Revision of the UK 1988 Furniture and Furnishings (Fire) (Safety) Regulations

The UK 1988 Furniture Fire Safety Regulations set levels of fire resistance for domestic upholstered furniture, furnishings and other products containing upholstery. They have shown to be very effective in saving lives and property. In the period of 2002-2007 

  • 54 fewer deaths per year
  • 780 fewer non-fatal casualties per year
  • 1,065 fewer fires each year

 were recorded.

Four years ago, the revision of the 1988 Furniture Fire Safety Regulations testing methods was launched with the objectives of maintaining the UK’s exemplary level of fire safety protection for the public and firefighters. According to the UK Department for Business, Innovation & Skills (BIS), the currently proposed changes to the UK's furniture flammability laws aim at improving safety, make UK furniture greener and bring savings to industry. In particular it is proposed to simplify and rationalize the regulation, to maintain the current fire safety levels, to reduce levels of flame retardant chemicals in furniture by introducing an alternative match test and to save money for industry by excluding most fabrics from the cigarette test with the argument they have never failed this test.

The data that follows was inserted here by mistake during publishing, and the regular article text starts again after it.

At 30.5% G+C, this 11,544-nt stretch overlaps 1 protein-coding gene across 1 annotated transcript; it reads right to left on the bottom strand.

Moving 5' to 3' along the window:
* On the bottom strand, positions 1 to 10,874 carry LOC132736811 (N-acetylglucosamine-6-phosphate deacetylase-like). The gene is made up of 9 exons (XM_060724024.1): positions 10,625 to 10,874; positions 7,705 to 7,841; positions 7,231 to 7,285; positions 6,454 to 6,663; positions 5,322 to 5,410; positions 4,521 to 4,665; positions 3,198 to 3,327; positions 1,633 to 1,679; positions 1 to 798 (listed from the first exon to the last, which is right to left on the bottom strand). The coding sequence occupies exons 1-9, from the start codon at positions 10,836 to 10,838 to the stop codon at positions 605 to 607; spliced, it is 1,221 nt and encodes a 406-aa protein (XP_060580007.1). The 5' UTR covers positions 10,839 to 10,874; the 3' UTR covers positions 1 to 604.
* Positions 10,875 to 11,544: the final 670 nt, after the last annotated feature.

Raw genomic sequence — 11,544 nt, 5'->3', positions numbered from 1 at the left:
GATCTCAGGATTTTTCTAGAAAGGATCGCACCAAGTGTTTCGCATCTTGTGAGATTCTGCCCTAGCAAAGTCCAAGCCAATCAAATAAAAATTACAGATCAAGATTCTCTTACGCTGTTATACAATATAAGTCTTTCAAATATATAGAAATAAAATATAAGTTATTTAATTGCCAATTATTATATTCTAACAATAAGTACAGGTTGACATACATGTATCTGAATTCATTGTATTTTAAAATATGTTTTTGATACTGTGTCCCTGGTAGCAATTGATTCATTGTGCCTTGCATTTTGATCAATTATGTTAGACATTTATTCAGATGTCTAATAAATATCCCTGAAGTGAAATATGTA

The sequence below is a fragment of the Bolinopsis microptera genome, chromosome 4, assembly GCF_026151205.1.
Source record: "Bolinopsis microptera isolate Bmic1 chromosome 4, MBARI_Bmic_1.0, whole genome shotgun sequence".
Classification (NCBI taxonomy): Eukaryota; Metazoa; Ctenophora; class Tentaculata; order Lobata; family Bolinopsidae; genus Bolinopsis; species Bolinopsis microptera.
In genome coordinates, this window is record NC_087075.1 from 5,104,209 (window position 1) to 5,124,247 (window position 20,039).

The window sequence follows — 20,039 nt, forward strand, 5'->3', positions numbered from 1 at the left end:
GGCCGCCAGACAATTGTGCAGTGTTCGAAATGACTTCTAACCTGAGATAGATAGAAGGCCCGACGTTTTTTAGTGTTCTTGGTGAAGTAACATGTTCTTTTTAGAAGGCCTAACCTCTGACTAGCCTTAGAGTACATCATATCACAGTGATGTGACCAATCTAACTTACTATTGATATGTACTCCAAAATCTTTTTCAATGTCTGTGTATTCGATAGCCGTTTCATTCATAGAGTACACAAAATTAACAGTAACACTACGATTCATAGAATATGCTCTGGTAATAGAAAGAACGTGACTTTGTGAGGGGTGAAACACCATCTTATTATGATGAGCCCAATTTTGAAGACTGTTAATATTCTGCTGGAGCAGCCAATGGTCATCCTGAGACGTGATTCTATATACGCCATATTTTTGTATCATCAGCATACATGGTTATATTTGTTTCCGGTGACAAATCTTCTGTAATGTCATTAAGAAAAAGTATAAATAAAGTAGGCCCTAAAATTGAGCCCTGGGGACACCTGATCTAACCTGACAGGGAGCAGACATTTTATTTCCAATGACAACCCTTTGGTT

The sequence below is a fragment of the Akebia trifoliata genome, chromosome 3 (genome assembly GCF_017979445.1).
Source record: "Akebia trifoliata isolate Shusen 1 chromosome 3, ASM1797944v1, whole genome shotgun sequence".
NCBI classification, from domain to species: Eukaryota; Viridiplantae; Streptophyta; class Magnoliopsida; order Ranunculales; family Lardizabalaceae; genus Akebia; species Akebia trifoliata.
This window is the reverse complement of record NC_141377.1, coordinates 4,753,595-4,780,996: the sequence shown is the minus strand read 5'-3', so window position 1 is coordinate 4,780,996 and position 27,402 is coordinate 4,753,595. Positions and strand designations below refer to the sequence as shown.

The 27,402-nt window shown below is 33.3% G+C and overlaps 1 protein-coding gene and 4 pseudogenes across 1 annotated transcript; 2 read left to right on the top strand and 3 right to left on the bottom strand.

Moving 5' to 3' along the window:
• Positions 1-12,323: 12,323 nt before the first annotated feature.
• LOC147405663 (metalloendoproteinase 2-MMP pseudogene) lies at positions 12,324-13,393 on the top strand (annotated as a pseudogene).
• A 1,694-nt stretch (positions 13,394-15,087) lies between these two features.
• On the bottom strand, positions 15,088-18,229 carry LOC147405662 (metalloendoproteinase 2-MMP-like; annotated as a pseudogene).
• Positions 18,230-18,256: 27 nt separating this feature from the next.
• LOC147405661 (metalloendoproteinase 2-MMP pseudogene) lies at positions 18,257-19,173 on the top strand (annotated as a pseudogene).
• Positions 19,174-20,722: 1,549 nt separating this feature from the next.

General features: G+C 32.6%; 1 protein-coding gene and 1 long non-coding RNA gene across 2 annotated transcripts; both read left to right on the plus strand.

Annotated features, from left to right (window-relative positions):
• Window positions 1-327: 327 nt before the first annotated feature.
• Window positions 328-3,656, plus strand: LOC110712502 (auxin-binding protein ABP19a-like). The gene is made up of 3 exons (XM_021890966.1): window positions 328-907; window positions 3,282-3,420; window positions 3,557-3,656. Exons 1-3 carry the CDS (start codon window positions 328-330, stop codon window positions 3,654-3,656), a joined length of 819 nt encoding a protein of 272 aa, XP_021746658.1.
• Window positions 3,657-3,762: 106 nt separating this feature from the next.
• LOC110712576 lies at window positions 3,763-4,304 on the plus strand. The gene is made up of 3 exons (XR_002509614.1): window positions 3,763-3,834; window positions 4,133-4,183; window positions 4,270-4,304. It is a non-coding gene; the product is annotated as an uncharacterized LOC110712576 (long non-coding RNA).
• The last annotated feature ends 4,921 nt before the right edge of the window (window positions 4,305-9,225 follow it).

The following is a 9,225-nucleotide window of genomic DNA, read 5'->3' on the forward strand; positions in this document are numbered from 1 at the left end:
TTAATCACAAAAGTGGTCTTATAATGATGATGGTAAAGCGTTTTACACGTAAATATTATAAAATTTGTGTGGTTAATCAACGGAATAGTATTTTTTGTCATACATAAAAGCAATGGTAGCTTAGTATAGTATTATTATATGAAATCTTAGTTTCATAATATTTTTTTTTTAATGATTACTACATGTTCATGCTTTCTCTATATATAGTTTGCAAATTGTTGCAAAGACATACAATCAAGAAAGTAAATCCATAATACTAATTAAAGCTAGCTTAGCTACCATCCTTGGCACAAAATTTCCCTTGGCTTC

On its website[1], BIS has published on 7 August 2014 two documents setting out the government’s intention to change the specification for the match test and the requirements for the cigarette test (both for covering fabrics) in the regulations. The open consultation will close on 7 October 2014.

For maintaining the existing high fire safety levels of furniture in the UK and Ireland, it is essential that fire safety should not be compromised and that furniture manufacturers should be allowed flexibility to optimize flame retardant use, by applying flame retardants to the materials where they can be most effective (in terms of product safety and cost) and by using fire safety technologies such as interliners.